When Thomas Jefferson wrote the Declaration of Independence, he assured Americans of their right to life, liberty, and the pursuit of happiness. This idea seems to lead many Americans to chase after new gadgets and hedonistic pleasures. But what if that approach is wrong? What if happiness comes from aiming to make others happy, instead of doing nice things for yourself?
That is exactly what a recent study found.
In the experiment, college students reported on their happiness and on their sense of autonomy, competence, and connection to others—all what researchers consider “basic psychological needs” for well-being. Then they were randomly tasked to do something to either make themselves happier, make another person happier, or socialize. (Assigning one group to socialize helped determine if seeking happiness for another had an effect above and beyond simply being in someone’s presence.)
Later that day, after doing their tasks, participants reported what they did, and then filled out their happiness and needs questionnaires again. Those who’d done something to make another person feel better were much happier themselves than participants in the other groups, and their greater happiness was tied to a stronger feeling of connection to that person.
This finding was not too surprising to lead researcher Milla Titova, who says that it fits in with prior research on happiness that found giving to others makes you happier than giving to yourself—and that pursuing happiness directly for yourself sometimes backfires.
“Making others happy is more meaningful for people than just socializing with them or doing something to improve our own happiness,” she says. “When we aim to make others happier, we feel connected to them—our relatedness needs are better met—which is important for us.”
In another part of the study, she and her colleague tried to rule out the possibility that making someone else happier makes you happier because of how emotions spread between people, which is known as the contagion effect. To do this, they repeated their experiment, but this time asked participants to identify the recipient of their kindness and to say how much happier that person appeared to be. Then, they contacted the recipient and measured their actual happiness levels.
The researchers found that a recipient’s happiness level did not seem to be related to the increased happiness of the person trying to make them happy, which suggests something beyond emotion contagion is going on. However, if the participant perceived that their efforts made a difference in another’s happiness, that made them happier.
“If we think another person is feeling pretty good, that’s enough for us to feel pretty good ourselves,” says Titova. “We’re just not always accurate about assessing other people’s feelings.”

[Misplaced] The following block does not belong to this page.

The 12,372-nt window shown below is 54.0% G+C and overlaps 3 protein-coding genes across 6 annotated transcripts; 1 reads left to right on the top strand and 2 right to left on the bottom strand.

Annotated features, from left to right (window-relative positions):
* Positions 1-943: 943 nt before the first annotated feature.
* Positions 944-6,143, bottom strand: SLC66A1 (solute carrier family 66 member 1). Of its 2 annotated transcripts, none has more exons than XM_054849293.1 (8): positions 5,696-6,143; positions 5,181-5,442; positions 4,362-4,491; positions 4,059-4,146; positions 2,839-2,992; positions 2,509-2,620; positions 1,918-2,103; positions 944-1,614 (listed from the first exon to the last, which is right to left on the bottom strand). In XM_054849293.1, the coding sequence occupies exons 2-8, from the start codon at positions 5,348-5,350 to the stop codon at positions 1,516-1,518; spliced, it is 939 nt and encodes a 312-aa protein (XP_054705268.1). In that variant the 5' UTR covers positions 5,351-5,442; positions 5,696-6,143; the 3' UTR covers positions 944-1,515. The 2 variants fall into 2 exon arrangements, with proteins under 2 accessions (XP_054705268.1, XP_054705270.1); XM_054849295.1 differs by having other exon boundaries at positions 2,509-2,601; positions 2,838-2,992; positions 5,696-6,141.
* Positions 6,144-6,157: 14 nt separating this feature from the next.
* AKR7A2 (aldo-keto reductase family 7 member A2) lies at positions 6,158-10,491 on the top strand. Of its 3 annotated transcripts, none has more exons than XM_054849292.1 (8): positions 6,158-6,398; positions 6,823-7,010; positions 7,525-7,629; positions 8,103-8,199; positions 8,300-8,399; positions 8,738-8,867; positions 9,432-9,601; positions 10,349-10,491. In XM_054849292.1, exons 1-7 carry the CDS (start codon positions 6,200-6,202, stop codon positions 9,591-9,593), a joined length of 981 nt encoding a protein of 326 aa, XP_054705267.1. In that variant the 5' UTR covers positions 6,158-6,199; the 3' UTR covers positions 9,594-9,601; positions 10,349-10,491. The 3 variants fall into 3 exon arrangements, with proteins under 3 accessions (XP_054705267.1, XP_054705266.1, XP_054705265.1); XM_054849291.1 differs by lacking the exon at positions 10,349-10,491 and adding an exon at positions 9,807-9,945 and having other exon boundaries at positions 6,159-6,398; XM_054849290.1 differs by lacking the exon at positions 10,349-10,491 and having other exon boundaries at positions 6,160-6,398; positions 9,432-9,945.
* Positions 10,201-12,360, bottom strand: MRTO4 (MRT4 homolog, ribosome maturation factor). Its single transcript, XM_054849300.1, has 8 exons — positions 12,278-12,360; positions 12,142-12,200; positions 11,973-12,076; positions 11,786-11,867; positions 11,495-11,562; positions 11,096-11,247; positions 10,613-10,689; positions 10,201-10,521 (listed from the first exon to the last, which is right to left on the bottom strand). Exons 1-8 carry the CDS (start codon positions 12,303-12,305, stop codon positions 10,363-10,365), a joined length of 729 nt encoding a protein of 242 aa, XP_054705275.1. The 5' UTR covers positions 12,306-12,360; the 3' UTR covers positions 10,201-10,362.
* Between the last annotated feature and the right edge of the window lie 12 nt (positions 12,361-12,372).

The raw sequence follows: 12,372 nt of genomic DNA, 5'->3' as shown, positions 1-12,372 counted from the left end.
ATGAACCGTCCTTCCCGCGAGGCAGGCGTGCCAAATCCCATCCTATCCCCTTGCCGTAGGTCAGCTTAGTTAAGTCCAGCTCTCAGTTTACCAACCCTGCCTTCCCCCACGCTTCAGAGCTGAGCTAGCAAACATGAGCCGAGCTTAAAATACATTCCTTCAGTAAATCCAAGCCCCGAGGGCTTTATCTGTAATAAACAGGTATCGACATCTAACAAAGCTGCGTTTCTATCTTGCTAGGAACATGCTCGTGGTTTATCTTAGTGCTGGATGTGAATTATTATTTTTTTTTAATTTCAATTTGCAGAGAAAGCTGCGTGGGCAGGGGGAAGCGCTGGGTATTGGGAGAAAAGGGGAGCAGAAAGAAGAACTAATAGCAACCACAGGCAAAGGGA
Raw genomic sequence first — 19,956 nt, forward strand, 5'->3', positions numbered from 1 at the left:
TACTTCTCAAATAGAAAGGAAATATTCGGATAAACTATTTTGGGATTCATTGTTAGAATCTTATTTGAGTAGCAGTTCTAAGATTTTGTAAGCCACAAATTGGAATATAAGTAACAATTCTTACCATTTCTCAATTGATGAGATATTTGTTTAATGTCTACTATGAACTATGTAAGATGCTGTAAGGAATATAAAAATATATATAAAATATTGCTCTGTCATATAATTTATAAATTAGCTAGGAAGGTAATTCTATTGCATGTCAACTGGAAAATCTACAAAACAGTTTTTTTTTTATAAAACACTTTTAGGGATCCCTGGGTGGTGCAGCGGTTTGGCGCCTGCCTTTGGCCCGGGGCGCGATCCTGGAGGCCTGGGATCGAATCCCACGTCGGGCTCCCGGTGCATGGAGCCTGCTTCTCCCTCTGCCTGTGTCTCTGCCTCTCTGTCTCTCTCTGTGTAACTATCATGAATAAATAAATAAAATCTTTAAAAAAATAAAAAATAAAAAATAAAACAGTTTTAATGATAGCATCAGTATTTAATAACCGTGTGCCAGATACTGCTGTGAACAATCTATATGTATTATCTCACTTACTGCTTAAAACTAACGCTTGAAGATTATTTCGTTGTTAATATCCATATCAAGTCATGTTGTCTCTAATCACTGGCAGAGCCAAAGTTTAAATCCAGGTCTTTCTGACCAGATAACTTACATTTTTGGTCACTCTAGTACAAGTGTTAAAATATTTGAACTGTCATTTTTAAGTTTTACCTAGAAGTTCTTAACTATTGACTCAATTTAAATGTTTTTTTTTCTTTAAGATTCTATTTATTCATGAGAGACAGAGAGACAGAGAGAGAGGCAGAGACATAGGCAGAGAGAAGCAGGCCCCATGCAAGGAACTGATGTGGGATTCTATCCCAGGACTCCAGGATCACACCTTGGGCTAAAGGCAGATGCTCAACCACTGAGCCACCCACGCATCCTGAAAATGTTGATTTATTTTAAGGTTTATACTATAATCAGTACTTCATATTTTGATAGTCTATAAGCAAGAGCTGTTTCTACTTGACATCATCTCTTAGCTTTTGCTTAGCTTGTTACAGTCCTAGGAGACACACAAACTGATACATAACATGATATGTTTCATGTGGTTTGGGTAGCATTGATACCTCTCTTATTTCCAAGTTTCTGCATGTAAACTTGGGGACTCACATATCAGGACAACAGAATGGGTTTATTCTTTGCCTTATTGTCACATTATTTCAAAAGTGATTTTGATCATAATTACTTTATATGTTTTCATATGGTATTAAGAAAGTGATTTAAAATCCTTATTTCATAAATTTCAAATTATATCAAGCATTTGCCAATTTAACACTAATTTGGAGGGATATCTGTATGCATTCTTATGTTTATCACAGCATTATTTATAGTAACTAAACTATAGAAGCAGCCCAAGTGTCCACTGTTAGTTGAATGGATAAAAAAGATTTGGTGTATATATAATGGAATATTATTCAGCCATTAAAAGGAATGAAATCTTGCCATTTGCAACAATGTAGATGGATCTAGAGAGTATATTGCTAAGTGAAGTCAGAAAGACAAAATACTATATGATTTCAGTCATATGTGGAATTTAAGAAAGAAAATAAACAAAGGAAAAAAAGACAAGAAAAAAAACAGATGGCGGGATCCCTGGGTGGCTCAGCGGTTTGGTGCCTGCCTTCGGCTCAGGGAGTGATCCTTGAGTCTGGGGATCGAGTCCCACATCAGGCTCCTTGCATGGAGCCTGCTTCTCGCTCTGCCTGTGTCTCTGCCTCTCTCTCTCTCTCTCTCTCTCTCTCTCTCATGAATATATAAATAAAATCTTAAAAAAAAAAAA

She and her colleague also looked at how this effect might play out between strangers. People parked on a city street were approached by researchers and given two quarters for filling out surveys about their well-being. In some cases, they were simply given the quarters to keep or were given the quarters to feed their own meter before filling out the surveys. In other cases, they were told to feed another person’s meter, with some being asked to leave a note on the dashboard of the stranger’s car explaining what they’d done.
Afterward, the researchers compared the four groups’ happiness and how much their needs felt fulfilled. Those who’d put money in someone else’s meter were significantly happier than those who’d put money in their own meter or just kept the quarters. Leaving a note increased a person’s happiness even more.
Titova thinks this makes sense, given that making someone else happier makes us happier through increasing our relatedness to them. But it could also be that people like getting credit for a good deed, too—or that the note is actually another act of kindness, augmenting connection further.
Whatever the case, it appears that doing something kind for anyone is better for our happiness than getting something for ourselves.
“It doesn’t require you know the person you’re trying to make happy, nor does it require an actual physical interaction with that person,” she says. “It still works—even with a stranger.”
This is a preliminary study, mostly done with a limited population, and Titova cautions against applying the finding to other cultural contexts. This is wise, as studies have found not all happiness practices translate to other cultures.
Still, they do suggest that focusing on making others happy may be a key to happiness worth considering.
“It’s counterintuitive for some people, but if you’re not having the best day, you should think about doing something nice for your significant other or your roommates instead of concentrating on yourself,” she says. “That may not be what comes to mind naturally, but it’s probably more effective.”